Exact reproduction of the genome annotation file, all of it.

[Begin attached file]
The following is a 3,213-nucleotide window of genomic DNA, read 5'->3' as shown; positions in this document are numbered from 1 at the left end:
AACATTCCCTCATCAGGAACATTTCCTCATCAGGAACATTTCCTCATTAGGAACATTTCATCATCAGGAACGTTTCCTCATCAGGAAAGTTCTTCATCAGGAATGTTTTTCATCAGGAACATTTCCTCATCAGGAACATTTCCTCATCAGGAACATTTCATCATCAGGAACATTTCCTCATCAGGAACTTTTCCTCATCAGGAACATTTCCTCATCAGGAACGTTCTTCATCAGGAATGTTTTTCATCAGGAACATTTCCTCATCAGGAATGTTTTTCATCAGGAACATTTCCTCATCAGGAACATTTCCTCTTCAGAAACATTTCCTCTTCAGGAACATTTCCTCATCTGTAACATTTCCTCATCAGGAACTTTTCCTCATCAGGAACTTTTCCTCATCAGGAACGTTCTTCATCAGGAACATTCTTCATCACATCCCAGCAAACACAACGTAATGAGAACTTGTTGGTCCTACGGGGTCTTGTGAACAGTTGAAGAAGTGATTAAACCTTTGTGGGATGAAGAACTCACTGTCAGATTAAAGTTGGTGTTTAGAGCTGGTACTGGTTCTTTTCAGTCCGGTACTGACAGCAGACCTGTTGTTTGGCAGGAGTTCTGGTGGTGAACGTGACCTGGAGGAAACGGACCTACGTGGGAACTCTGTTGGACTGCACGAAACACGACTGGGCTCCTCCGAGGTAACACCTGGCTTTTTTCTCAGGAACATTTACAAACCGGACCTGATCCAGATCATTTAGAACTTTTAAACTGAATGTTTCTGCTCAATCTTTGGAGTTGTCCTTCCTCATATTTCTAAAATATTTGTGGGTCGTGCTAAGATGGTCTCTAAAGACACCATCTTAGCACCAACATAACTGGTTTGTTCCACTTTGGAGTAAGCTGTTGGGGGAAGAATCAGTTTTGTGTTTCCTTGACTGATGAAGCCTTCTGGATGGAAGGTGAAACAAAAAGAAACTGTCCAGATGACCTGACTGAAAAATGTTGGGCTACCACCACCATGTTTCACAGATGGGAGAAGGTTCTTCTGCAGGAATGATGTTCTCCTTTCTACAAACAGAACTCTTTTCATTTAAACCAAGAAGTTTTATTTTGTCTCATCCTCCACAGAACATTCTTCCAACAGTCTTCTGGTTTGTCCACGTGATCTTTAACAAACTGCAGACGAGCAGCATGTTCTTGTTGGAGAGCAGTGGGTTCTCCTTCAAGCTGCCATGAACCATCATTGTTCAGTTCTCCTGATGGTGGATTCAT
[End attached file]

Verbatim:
The following is a 3,213-nucleotide window of genomic DNA, read 5'->3' as shown; positions in this document are numbered from 1 at the left end:
AACATTCCCTCATCAGGAACATTTCCTCATCAGGAACATTTCCTCATTAGGAACATTTCATCATCAGGAACGTTTCCTCATCAGGAAAGTTCTTCATCAGGAATGTTTTTCATCAGGAACATTTCCTCATCAGGAACATTTCCTCATCAGGAACATTTCATCATCAGGAACATTTCCTCATCAGGAACTTTTCCTCATCAGGAACATTTCCTCATCAGGAACGTTCTTCATCAGGAATGTTTTTCATCAGGAACATTTCCTCATCAGGAATGTTTTTCATCAGGAACATTTCCTCATCAGGAACATTTCCTCTTCAGAAACATTTCCTCTTCAGGAACATTTCCTCATCTGTAACATTTCCTCATCAGGAACTTTTCCTCATCAGGAACTTTTCCTCATCAGGAACGTTCTTCATCAGGAACATTCTTCATCACATCCCAGCAAACACAACGTAATGAGAACTTGTTGGTCCTACGGGGTCTTGTGAACAGTTGAAGAAGTGATTAAACCTTTGTGGGATGAAGAACTCACTGTCAGATTAAAGTTGGTGTTTAGAGCTGGTACTGGTTCTTTTCAGTCCGGTACTGACAGCAGACCTGTTGTTTGGCAGGAGTTCTGGTGGTGAACGTGACCTGGAGGAAACGGACCTACGTGGGAACTCTGTTGGACTGCACGAAACACGACTGGGCTCCTCCGAGGTAACACCTGGCTTTTTTCTCAGGAACATTTACAAACCGGACCTGATCCAGATCATTTAGAACTTTTAAACTGAATGTTTCTGCTCAATCTTTGGAGTTGTCCTTCCTCATATTTCTAAAATATTTGTGGGTCGTGCTAAGATGGTCTCTAAAGACACCATCTTAGCACCAACATAACTGGTTTGTTCCACTTTGGAGTAAGCTGTTGGGGGAAGAATCAGTTTTGTGTTTCCTTGACTGATGAAGCCTTCTGGATGGAAGGTGAAACAAAAAGAAACTGTCCAGATGACCTGACTGAAAAATGTTGGGCTACCACCACCATGTTTCACAGATGGGAGAAGGTTCTTCTGCAGGAATGATGTTCTCCTTTCTACAAACAGAACTCTTTTCATTTAAACCAAGAAGTTTTATTTTGTCTCATCCTCCACAGAACATTCTTCCAACAGTCTTCTGGTTTGTCCACGTGATCTTTAACAAACTGCAGACGAGCAGCATGTTCTTGTTGGAGAGCAGTGGGTTCTCCTTCAAGCTGCCATGAACCATCATTGTTCAGTTCTCCTGATGGTGGATTCAT